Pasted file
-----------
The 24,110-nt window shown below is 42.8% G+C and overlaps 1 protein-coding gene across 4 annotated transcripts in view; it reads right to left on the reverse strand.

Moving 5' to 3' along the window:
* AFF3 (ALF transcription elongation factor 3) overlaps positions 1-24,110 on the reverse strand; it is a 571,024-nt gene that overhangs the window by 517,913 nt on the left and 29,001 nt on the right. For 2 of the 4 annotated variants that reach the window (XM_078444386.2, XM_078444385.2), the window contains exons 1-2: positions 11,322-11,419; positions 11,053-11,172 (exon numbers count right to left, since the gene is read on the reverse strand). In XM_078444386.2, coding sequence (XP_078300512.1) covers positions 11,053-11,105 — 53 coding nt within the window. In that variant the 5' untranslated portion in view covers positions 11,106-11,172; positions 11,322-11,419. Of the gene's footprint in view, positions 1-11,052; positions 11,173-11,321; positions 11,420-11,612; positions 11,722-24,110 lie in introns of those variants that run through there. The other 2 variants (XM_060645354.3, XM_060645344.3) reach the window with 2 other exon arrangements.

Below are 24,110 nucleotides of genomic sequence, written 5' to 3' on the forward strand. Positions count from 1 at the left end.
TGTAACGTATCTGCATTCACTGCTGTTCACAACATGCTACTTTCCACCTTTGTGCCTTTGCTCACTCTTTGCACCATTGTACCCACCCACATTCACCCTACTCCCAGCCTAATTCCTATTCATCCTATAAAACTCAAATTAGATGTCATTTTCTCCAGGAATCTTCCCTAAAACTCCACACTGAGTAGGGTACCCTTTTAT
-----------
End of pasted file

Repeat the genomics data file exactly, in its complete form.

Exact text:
The 24,110-nt window shown below is 42.8% G+C and overlaps 1 protein-coding gene across 4 annotated transcripts in view; it reads right to left on the reverse strand.

Moving 5' to 3' along the window:
* AFF3 (ALF transcription elongation factor 3) overlaps positions 1-24,110 on the reverse strand; it is a 571,024-nt gene that overhangs the window by 517,913 nt on the left and 29,001 nt on the right. For 2 of the 4 annotated variants that reach the window (XM_078444386.2, XM_078444385.2), the window contains exons 1-2: positions 11,322-11,419; positions 11,053-11,172 (exon numbers count right to left, since the gene is read on the reverse strand). In XM_078444386.2, coding sequence (XP_078300512.1) covers positions 11,053-11,105 — 53 coding nt within the window. In that variant the 5' untranslated portion in view covers positions 11,106-11,172; positions 11,322-11,419. Of the gene's footprint in view, positions 1-11,052; positions 11,173-11,321; positions 11,420-11,612; positions 11,722-24,110 lie in introns of those variants that run through there. The other 2 variants (XM_060645354.3, XM_060645344.3) reach the window with 2 other exon arrangements.

Below are 24,110 nucleotides of genomic sequence, written 5' to 3' on the forward strand. Positions count from 1 at the left end.
TGTAACGTATCTGCATTCACTGCTGTTCACAACATGCTACTTTCCACCTTTGTGCCTTTGCTCACTCTTTGCACCATTGTACCCACCCACATTCACCCTACTCCCAGCCTAATTCCTATTCATCCTATAAAACTCAAATTAGATGTCATTTTCTCCAGGAATCTTCCCTAAAACTCCACACTGAGTAGGGTACCCTTTTAT